Location: Crop Bioprotection ResearchTitle: Bioactivity of brassica seed meals and its compounds as ecofriendly larvicides against mosquitoes
Submitted to: Scientific Reports
Publication Type: Peer Reviewed Journal
Publication Acceptance Date: 2/25/2023
Publication Date: 3/9/2023
Citation: Flor-Weiler, L., Behle, R.W., Berhow, M.A., McCormick, S.P., Vaughn, S.F., Muturi, E.J., Hay, W.T. 2023. Bioactivity of brassica seed meals and its compounds as ecofriendly larvicides against mosquitoes. Scientific Reports. 13. Article 3936. https://doi.org/10.1038/s41598-023-30563-6.
Interpretive Summary: The geographic spread of Aedes aegypti coupled with their vectoring of human and animal diseases and rapidly increasing resistance to synthetic insecticides has created a need for ecofriendly tools to control mosquitoes. Mustard seed meals are byproducts of processing for botanical oils and spices. When mixed in soil, these seed meals can act as biofumigants to suppress weed growth, control soil borne plant pathogens and kill insect pests. We added four defatted mustard seed meals and two of their major chemical constituents to water and found these treatments to be toxic to mosquito larvae. Creating mosquito control products from mustard seed meals will add value to these seed crops while providing cheap and practical ecofriendly control of human and livestock disease vectors.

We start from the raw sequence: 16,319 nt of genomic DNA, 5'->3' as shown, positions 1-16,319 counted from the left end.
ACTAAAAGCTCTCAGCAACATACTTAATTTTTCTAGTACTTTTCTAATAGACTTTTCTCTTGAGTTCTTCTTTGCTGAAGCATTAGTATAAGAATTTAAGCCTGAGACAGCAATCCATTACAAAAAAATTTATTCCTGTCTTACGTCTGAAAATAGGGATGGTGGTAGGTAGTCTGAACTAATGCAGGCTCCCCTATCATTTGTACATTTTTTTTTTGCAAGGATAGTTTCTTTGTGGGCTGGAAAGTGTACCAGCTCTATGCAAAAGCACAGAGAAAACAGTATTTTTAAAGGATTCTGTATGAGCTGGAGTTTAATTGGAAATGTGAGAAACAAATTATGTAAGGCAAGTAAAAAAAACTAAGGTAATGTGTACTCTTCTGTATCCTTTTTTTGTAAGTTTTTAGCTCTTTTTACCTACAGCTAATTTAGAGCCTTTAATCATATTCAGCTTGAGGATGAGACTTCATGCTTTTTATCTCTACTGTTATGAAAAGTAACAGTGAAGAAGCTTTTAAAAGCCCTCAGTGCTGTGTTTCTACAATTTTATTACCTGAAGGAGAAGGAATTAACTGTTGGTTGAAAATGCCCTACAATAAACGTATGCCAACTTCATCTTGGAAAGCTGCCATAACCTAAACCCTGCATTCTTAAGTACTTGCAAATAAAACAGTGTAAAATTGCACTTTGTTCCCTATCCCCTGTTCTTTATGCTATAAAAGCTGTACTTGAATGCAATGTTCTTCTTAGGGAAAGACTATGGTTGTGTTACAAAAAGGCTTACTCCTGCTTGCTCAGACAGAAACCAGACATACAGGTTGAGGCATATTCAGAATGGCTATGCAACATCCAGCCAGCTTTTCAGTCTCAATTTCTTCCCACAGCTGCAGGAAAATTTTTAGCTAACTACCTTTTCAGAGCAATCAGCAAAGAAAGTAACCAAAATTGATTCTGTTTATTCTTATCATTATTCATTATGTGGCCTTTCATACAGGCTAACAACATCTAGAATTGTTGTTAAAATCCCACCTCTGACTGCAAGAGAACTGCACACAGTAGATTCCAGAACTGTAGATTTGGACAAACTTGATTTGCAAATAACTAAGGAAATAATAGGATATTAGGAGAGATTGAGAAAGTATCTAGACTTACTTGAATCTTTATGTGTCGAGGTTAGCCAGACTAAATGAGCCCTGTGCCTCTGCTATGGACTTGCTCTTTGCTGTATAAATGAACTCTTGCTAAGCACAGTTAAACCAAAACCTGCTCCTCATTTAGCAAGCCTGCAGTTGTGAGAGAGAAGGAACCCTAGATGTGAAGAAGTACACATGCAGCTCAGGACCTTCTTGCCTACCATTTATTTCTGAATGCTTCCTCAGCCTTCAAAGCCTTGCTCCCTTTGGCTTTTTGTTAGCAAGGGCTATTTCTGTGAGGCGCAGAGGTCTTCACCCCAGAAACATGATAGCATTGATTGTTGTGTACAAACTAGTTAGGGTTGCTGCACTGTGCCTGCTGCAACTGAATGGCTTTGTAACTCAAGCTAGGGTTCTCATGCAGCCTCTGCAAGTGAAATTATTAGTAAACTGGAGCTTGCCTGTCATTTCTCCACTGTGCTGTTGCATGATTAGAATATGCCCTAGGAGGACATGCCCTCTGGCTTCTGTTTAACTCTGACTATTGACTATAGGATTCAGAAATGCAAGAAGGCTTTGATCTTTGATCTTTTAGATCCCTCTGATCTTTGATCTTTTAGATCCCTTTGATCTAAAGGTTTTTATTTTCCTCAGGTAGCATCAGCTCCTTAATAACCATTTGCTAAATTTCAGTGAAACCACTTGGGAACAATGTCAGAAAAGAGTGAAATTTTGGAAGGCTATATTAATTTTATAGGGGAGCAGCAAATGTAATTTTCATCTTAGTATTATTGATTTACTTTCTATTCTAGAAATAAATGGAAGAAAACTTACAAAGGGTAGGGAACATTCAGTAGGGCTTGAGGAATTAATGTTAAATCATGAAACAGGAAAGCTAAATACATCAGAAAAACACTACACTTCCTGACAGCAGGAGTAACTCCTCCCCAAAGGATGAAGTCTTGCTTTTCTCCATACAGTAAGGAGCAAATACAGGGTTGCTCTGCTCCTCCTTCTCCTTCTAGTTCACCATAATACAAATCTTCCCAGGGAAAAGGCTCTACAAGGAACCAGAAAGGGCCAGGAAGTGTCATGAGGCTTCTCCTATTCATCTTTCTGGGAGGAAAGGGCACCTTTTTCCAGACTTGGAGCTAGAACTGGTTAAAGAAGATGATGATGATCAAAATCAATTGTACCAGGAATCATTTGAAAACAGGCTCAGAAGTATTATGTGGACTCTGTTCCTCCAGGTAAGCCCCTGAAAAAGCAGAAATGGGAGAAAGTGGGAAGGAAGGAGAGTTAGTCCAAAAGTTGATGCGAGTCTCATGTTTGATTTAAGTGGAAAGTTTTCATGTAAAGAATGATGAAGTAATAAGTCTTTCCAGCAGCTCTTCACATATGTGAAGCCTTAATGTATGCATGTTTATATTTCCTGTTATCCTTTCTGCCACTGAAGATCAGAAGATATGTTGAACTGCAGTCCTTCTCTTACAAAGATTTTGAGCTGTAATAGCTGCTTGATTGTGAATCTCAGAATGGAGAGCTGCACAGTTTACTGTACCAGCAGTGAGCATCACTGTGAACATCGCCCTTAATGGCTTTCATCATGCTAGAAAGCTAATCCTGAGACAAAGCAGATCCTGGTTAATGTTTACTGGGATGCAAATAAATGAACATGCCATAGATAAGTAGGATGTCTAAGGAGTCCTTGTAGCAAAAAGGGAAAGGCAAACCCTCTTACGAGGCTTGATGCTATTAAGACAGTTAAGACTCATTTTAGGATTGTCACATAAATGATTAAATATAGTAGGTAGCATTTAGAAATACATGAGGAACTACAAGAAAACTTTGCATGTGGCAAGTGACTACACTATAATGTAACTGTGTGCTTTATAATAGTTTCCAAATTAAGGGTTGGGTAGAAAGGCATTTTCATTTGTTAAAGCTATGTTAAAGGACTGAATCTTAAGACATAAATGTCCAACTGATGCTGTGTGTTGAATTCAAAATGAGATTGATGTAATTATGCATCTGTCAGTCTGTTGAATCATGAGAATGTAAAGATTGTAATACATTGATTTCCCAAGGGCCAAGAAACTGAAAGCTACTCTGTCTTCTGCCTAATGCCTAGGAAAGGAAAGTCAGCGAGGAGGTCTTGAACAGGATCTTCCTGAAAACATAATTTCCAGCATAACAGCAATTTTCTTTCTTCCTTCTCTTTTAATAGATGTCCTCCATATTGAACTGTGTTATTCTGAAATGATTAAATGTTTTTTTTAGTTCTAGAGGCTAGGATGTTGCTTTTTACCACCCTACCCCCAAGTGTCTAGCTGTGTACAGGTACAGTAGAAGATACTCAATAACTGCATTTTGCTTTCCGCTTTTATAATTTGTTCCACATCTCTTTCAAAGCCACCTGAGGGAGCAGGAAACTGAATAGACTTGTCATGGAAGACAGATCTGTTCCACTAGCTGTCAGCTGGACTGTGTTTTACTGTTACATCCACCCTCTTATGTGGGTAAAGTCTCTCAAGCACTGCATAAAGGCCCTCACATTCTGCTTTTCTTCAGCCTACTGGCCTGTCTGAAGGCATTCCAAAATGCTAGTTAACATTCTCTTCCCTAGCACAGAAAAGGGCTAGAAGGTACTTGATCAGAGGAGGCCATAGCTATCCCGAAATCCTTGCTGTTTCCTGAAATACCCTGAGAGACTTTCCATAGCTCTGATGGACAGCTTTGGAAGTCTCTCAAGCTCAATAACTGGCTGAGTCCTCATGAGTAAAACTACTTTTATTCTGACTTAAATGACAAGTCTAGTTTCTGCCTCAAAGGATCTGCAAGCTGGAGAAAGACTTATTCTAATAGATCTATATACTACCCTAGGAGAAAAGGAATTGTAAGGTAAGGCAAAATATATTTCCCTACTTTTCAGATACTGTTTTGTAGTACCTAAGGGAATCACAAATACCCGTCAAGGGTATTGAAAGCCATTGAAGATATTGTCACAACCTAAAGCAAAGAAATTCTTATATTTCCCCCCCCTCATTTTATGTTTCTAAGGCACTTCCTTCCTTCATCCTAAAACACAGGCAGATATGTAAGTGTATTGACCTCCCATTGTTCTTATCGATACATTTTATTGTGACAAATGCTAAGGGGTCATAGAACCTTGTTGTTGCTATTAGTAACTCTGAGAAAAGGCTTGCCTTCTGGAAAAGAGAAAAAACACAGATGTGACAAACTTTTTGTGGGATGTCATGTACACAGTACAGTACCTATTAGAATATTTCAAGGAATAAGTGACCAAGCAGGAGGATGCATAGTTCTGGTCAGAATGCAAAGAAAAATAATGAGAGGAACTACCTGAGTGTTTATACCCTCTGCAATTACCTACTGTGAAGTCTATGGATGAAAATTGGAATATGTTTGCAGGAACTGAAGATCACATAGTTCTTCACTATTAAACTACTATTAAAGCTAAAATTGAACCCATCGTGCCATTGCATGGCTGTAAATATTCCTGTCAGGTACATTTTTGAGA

Technical Abstract: Strategic, sustainable, and ecofriendly alternatives to chemical pesticides are needed to effectively control mosquitoes and reduce the incidence of their vectored diseases. We evaluated several Brassicaceae (mustard family) seed meals as sources of plant derived isothiocyanates produced from the enzymatic hydrolysis of biologically inactive glucosinolates for the control of Aedes aegypti (L., 1762). Five defatted seed meals (Brassica juncea (L) Czern., 1859, Lepidium sativum L., 1753, Sinapis alba L., 1753, Thlaspi arvense L., 1753, and Thlaspi arvense—heat inactivated and three major chemical products of enzymatic degradation (allyl isothiocyanate, benzyl isothiocyanate and 4-hydroxybenzyl isothiocyanate) were assayed to determine toxicity (LC50) to Ae. aegypti larvae. All seed meals except the heat inactivated T. arvense were toxic to mosquito larvae. L. sativum seed meal was the most toxic treatment to larvae (LC50'='0.04 g/120 mL dH2O) at the 24-h exposure. At the 72-h evaluation, the LC50 values for B. juncea, S. alba and T. arvense seed meals were 0.05, 0.08 and 0.1 g/120 mL dH2O, respectively. Synthetic benzyl isothiocyanate was more toxic to larvae 24-h post treatment (LC50'='5.29 ppm) compared with allyl isothiocyanate (LC50'='19.35 ppm) and 4-hydroxybenzyl isothiocyanate (LC50'='55.41 ppm). These results were consistent with the higher performance of the benzyl isothiocyanate producing L. sativum seed meal. Isothiocyanates produced from seed meals were more effective than the pure chemical compounds, based on calculated LC50 rates. Using seed meal may provide an effective method of delivery for mosquito control. This is the first report evaluating the efficacy of five Brassicaceae seed meals and their major chemical constituent against mosquito larvae and demonstrates how natural compounds from Brassicaceae seed meals can serve as a promising ecofriendly larvicides to control mosquitoes.